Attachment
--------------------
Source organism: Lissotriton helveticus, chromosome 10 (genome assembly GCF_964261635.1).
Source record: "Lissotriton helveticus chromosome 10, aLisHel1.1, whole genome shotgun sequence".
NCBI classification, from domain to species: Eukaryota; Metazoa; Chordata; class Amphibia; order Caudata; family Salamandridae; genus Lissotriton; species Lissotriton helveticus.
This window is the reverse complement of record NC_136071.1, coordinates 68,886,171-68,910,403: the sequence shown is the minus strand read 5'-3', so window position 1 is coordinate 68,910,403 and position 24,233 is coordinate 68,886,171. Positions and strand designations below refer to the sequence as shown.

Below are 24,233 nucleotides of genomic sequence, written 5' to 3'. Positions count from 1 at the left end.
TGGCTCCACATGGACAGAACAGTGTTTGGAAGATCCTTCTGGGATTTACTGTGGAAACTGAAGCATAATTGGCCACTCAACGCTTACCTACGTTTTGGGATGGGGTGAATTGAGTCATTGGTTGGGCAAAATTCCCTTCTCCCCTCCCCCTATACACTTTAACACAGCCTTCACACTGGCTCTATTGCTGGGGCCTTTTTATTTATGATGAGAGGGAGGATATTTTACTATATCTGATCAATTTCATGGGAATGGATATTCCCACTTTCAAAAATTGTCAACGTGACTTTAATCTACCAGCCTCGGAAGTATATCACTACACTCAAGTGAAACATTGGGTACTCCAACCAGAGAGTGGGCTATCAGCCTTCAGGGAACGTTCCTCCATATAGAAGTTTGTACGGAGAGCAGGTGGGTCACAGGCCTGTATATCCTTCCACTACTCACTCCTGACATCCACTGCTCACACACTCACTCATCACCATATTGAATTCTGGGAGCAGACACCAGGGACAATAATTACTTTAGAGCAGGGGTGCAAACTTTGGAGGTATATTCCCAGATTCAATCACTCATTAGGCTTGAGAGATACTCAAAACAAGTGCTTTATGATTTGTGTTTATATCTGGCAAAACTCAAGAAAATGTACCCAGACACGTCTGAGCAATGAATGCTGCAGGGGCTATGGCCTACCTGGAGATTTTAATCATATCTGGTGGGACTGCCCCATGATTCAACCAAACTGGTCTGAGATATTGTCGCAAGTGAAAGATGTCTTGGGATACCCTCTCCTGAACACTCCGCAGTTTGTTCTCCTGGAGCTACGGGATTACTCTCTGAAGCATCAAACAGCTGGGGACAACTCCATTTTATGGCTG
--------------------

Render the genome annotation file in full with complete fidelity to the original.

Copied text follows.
Source organism: Lissotriton helveticus, chromosome 10 (genome assembly GCF_964261635.1).
Source record: "Lissotriton helveticus chromosome 10, aLisHel1.1, whole genome shotgun sequence".
NCBI classification, from domain to species: Eukaryota; Metazoa; Chordata; class Amphibia; order Caudata; family Salamandridae; genus Lissotriton; species Lissotriton helveticus.
This window is the reverse complement of record NC_136071.1, coordinates 68,886,171-68,910,403: the sequence shown is the minus strand read 5'-3', so window position 1 is coordinate 68,910,403 and position 24,233 is coordinate 68,886,171. Positions and strand designations below refer to the sequence as shown.

Below are 24,233 nucleotides of genomic sequence, written 5' to 3'. Positions count from 1 at the left end.
TGGCTCCACATGGACAGAACAGTGTTTGGAAGATCCTTCTGGGATTTACTGTGGAAACTGAAGCATAATTGGCCACTCAACGCTTACCTACGTTTTGGGATGGGGTGAATTGAGTCATTGGTTGGGCAAAATTCCCTTCTCCCCTCCCCCTATACACTTTAACACAGCCTTCACACTGGCTCTATTGCTGGGGCCTTTTTATTTATGATGAGAGGGAGGATATTTTACTATATCTGATCAATTTCATGGGAATGGATATTCCCACTTTCAAAAATTGTCAACGTGACTTTAATCTACCAGCCTCGGAAGTATATCACTACACTCAAGTGAAACATTGGGTACTCCAACCAGAGAGTGGGCTATCAGCCTTCAGGGAACGTTCCTCCATATAGAAGTTTGTACGGAGAGCAGGTGGGTCACAGGCCTGTATATCCTTCCACTACTCACTCCTGACATCCACTGCTCACACACTCACTCATCACCATATTGAATTCTGGGAGCAGACACCAGGGACAATAATTACTTTAGAGCAGGGGTGCAAACTTTGGAGGTATATTCCCAGATTCAATCACTCATTAGGCTTGAGAGATACTCAAAACAAGTGCTTTATGATTTGTGTTTATATCTGGCAAAACTCAAGAAAATGTACCCAGACACGTCTGAGCAATGAATGCTGCAGGGGCTATGGCCTACCTGGAGATTTTAATCATATCTGGTGGGACTGCCCCATGATTCAACCAAACTGGTCTGAGATATTGTCGCAAGTGAAAGATGTCTTGGGATACCCTCTCCTGAACACTCCGCAGTTTGTTCTCCTGGAGCTACGGGATTACTCTCTGAAGCATCAAACAGCTGGGGACAACTCCATTTTATGGCTG